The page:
Osborne’s “progressive” façade

Talk of a “fair and progressive” Budget disguises how cuts will hit the poorest hardest.

The coalition is determined to present today's Budget as "fair and progressive", with tax rises for the richest and tax cuts for the poorest. But does the rhetoric match the reality?

On tax, George Osborne will point to the plan (first mooted by the Lib Dems) to raise the personal tax allowance by £1,000 to £7,475, a move that will take 850,000 of the lowest-paid out of income tax altogether.

But this measure isn't as progressive as it initially appears. For a start, those individuals too poor to pay tax in the first place will gain nothing from the move. In 2009-2010, only 62 per cent of the adult population earned enough to pay income tax. Should the measure be combined with a rise in regressive VAT, the overall effect may be far from progressive.

But it's only once we take account of the likely spending cuts that any claim this Budget will be "progressive" falls apart. The coalition's decision to rely on spending cuts, rather than tax rises, to plug the deficit will have disastrous consequences for the poor.

With spending in non-ring-fenced departments poised to fall by up to 25 per cent, it is the poorest who will be hardest hit. As I noted yesterday, an analysis by the Financial Times showed that cuts would hit large parts of the north twice as hard as the south.

Today's FT contains a succinct explanation:

Spending cuts of such a scale could not be presented as "progressive" because public spending is concentrated in poorer areas and poorer families, suggesting that the Budget will have a sting in the tail.

Will Osborne, a better politician than he is an economist, have the chutzpah to claim that his cuts are "progressive"? If he does, Labour will be presented with an open goal.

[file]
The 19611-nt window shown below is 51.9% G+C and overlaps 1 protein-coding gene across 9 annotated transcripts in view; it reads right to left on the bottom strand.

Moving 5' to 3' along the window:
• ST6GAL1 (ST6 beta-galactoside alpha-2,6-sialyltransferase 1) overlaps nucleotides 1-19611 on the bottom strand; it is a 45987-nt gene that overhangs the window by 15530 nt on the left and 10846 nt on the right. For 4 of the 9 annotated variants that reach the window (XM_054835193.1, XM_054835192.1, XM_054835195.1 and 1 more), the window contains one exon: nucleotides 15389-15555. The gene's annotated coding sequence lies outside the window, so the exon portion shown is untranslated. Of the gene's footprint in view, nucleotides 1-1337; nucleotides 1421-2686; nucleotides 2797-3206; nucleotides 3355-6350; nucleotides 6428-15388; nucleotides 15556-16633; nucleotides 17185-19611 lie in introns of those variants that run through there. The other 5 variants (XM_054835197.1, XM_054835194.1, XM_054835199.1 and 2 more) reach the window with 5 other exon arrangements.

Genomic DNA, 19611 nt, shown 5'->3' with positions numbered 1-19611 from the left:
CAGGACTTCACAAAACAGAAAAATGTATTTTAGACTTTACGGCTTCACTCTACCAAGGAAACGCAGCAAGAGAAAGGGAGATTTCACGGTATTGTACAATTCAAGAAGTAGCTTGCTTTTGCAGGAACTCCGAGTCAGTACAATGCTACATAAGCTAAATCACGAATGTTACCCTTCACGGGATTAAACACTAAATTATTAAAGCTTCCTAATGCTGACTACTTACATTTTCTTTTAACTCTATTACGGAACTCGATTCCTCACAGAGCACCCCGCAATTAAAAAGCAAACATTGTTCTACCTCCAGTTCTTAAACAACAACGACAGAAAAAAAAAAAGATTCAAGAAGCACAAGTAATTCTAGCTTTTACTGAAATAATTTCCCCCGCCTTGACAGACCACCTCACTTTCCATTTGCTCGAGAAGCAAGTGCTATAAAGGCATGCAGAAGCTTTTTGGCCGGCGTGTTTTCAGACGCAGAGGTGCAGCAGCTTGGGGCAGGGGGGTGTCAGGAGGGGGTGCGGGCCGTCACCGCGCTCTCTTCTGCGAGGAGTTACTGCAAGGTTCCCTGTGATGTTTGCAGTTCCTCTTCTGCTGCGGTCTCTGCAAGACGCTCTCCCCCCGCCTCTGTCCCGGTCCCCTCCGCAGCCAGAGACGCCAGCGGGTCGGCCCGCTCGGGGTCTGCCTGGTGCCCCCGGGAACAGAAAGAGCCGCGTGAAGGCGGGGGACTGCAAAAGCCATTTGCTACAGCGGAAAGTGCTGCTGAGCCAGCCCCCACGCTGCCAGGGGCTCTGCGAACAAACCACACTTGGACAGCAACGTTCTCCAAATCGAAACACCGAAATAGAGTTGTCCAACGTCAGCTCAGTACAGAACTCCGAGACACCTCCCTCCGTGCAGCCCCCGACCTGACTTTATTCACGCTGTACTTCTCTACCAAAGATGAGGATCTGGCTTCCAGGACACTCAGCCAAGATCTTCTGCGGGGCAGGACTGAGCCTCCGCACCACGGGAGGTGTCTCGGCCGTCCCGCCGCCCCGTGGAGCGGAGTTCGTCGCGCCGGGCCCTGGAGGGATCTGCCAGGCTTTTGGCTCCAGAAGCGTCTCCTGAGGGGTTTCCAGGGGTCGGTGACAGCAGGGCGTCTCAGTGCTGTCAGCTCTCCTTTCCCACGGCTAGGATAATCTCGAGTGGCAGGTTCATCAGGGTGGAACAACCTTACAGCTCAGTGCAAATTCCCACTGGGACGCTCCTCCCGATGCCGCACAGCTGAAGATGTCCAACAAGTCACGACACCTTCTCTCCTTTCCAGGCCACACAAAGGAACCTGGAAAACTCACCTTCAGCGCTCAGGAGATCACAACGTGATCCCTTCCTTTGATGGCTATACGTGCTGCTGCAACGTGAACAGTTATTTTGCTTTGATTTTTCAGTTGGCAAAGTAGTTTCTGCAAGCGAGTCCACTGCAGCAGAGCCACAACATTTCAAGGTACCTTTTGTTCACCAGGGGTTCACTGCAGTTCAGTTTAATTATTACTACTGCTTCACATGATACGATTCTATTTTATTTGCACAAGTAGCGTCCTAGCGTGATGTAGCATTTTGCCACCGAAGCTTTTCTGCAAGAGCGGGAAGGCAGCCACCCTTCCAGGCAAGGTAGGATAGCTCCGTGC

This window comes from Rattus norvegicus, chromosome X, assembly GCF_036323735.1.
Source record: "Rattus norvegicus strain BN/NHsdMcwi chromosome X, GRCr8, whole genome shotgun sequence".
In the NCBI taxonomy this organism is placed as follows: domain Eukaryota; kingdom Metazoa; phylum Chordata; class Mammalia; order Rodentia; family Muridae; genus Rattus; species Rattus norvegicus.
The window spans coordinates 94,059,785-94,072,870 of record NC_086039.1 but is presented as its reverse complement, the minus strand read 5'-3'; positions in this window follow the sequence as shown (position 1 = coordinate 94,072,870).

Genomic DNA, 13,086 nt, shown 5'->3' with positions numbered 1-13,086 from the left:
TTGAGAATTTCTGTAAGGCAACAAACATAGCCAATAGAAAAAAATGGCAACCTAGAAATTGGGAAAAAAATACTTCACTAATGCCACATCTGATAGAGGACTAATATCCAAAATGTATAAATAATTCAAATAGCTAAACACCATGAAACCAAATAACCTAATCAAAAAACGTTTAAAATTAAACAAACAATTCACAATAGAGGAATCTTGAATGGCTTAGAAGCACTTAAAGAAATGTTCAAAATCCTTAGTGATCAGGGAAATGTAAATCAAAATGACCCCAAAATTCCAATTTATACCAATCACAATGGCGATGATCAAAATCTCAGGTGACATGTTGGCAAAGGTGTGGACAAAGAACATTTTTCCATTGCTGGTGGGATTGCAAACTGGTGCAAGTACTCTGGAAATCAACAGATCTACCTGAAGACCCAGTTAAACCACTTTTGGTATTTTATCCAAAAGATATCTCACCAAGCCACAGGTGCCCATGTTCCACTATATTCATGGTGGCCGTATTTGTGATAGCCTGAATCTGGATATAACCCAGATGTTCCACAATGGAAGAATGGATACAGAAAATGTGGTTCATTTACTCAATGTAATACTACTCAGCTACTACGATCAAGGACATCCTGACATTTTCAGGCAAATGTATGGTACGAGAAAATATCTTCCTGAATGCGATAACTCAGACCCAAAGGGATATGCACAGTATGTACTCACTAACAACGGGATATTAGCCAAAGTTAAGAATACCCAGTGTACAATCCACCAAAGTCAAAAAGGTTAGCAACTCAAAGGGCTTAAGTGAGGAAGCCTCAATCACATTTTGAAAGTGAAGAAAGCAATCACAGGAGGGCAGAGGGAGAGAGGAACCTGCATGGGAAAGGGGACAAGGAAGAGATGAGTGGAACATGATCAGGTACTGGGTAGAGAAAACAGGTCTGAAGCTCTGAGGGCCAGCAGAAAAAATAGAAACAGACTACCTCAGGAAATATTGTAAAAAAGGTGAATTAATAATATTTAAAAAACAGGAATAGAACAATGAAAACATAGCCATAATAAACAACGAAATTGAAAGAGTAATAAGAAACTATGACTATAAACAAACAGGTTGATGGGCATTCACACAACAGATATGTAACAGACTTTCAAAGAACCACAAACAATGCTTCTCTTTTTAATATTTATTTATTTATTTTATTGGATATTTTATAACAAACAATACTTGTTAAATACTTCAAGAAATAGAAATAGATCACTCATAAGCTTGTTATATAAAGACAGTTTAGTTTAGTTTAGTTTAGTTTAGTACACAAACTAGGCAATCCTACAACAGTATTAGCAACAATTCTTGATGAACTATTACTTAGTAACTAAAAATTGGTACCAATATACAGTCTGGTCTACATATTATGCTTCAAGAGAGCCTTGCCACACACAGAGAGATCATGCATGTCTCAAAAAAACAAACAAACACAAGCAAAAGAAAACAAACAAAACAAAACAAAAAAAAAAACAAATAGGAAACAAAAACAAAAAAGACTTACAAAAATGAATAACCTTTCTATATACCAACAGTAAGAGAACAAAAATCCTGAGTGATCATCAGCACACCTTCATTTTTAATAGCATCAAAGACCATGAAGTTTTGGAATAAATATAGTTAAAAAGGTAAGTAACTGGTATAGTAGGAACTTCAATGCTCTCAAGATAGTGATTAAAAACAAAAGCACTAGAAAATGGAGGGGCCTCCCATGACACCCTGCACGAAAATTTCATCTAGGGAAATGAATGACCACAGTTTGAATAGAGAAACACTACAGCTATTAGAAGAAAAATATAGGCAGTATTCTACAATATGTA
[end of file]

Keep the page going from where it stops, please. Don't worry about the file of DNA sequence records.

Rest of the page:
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George Eaton is political editor of the New Statesman.

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Boris Johnson is right about Saudi Arabia - but will he stick to his tune in Riyadh?

The Foreign Secretary went off script, but on truth. 

The difference a day makes. On Wednesday Theresa May was happily rubbing shoulders with Saudi Royalty at the Gulf Co-operation Council summit and talking about how important she thinks the relationship is.

Then on Thursday, the Guardian rained on her parade by publishing a transcript of her Foreign Secretary, Boris Johnson, describing the regime as a "puppeteer" for "proxy wars" while speaking at an international conference last week.

We will likely never know how she reacted when she first heard the news, but she’s unlikely to have been happy. It was definitely off-script for a UK foreign secretary. Until Johnson’s accidental outburst, the UK-Saudi relationship had been one characterised by mutual backslapping, glamorous photo-ops, major arms contracts and an unlimited well of political support.

Needless to say, the Prime Minister put him in his place as soon as possible. Within a few hours it was made clear that his words “are not the government’s views on Saudi and its role in the region". In an unequivocal statement, Downing Street stressed that Saudi is “a vital partner for the UK” and reaffirmed its support for the Saudi-led air strikes taking place in Yemen.